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Inspiring reflection, invigorating action

This article first appeared in Pause – Advent 2019

Photos by Markus Spiske on Unsplash

The relationship between ‘doing’ and ‘being’ – the activist and contemplative – is a dynamic that may not be immediately obvious when thinking about Quiet Gardens. Yet the original vision for Quiet Gardens was developed by a group drawn to the contemplative dimension of the Gospel, who wished to explore the creative tension between action and contemplation, between involvement and withdrawal, between work and prayer. Indeed, one of the core beliefs of the Quiet Garden Movement is that, “Time spent in the natural environment will inspire our reflection and invigorate our action”.

Taking ‘time out’ paradoxically can be just the thing we need to ‘tune in’ and ‘take action’. The natural seasonal rhythms in nature revolve around activity and rest. It may appear that not much is happening in Autumn and Winter, but nature is actually preparing for the activity we see in Spring and Summer. Taking time to notice this and make space in our daily lives for the structure we find in the rhythms of the seasons can help us create a healthy balance in our life, in the ‘doing and being’.

Irrespective of where you stand in the debate about methods, it has been heartening to see the importance given to meditation during the recent climate demonstrations by Extinction Rebellion and the School Strikes. These actions have often been fuelled by moments of calm and meditation, with protestors taking time out in the heat of protest and confrontation with police to enable peaceful protest to be maintained.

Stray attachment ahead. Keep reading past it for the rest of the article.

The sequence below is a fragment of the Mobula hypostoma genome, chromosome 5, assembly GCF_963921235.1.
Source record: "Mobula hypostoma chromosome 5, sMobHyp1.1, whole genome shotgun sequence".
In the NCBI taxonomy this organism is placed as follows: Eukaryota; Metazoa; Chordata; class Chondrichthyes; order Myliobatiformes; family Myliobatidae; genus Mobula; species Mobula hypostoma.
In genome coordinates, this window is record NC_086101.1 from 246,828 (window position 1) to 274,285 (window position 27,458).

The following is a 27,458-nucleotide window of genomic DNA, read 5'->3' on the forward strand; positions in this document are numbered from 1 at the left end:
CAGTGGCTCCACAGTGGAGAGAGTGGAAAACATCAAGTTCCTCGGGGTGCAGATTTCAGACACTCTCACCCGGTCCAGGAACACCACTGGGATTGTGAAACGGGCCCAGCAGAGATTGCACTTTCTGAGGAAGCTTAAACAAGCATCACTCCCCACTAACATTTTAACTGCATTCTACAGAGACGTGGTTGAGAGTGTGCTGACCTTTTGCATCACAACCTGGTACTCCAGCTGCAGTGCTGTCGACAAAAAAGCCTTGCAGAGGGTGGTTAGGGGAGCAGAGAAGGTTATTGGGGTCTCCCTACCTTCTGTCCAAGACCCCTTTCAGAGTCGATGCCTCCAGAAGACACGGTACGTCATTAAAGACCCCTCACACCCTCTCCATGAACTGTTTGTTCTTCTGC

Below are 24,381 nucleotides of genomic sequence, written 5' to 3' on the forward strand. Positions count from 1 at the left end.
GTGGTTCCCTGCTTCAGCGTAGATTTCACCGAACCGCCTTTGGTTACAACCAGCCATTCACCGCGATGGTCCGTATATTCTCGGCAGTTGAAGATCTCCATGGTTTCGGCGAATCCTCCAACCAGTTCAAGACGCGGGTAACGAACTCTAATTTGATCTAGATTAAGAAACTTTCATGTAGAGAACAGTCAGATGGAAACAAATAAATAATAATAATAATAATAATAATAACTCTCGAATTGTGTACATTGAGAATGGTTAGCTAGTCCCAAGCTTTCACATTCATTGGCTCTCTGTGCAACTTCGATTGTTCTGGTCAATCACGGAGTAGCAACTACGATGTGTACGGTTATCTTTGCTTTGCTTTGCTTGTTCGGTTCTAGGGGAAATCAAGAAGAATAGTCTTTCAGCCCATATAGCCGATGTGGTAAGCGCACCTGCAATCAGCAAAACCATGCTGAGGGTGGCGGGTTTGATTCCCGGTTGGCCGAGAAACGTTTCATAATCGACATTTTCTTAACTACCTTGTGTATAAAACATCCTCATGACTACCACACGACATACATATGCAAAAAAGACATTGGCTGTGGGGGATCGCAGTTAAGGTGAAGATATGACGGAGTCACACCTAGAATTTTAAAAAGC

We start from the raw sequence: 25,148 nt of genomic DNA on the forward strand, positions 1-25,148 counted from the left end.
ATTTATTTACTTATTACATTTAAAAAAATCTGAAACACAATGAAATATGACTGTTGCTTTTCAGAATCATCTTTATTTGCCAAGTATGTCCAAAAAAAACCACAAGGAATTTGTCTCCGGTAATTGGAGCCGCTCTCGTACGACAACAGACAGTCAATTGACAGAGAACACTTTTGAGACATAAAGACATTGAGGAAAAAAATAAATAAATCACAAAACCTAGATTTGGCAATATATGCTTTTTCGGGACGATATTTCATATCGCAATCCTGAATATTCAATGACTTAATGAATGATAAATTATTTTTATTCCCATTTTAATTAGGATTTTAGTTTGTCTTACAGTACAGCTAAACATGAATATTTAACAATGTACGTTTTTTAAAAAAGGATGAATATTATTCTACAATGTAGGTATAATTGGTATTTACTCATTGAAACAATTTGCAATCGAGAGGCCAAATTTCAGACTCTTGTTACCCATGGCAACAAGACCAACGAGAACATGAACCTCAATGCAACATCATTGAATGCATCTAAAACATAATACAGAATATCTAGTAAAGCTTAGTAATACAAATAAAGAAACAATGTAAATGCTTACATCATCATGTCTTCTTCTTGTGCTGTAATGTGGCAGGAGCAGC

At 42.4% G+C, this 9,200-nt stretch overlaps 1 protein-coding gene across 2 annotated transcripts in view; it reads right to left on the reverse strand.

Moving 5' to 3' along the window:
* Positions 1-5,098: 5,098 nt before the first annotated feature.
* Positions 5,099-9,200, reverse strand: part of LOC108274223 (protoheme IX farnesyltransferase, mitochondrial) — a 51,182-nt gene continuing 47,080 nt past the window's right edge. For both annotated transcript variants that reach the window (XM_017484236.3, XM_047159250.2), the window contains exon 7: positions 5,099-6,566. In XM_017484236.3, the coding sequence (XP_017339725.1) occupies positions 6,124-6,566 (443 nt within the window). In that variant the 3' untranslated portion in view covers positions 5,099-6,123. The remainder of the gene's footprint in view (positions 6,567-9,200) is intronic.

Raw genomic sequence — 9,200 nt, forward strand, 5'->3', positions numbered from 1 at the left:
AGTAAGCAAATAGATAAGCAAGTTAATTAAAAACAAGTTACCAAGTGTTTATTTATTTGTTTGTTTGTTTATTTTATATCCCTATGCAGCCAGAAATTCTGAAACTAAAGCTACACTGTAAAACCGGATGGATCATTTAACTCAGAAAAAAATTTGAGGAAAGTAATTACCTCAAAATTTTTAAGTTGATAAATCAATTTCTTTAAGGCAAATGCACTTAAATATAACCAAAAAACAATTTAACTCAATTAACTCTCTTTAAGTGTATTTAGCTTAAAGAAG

In addition to the peace and energy we find in moments of calm in nature, we can also find it creates the space we need for inspiration, which may lead to those ‘aha’ moments that create new approaches to life and action.

Not only does research show that being outside is good for our souls and can make us happier, it also seems that we are moved to act by nature. All of which are vital for inspiring creative acts, and when looking at how we respond to the climate crisis, we surely need to be inspired to think creatively.

Quiet Garden spaces are there to help fuel and inspire you in your ‘doing’ as well as your ‘being’. We must remember the quiet and calm found in Quiet Garden experiences lead to action and hope beyond the boundaries of the garden.

Matt Freer, Projects Manager /

Continue exploring these themes in:

‘The power of nature connection to change the world’ by Matt Freer – read below or download the chapter as a PDF – This is Chapter 3 from ‘Earthed – Christian perspectives on nature connection’ (2014) by Bruce Stanley, Steve Hollinghurst, Annie Heppenstall et al. Available to buy at:

‘The power of nature connection to change the world’ by Matt Freer

This Post Has One Comment

  1. We were interested to see new research into this area that reveals that green choices are more common in people who live in greener neighbourhoods and among those who regularly visit natural spaces. Another reason why visiting Quiet Garden spaces is so important at this time, and for those offering Quiet Garden spaces worth reflecting on.
    Read the BBC story about this research at – and read more about the research in full at

    It’s also worth noting that the team behind the research have previously found that people who spend two hours in nature a week are significantly more likely to report good health and higher psychological wellbeing than those who don’t visit nature at all during an average week (read more at

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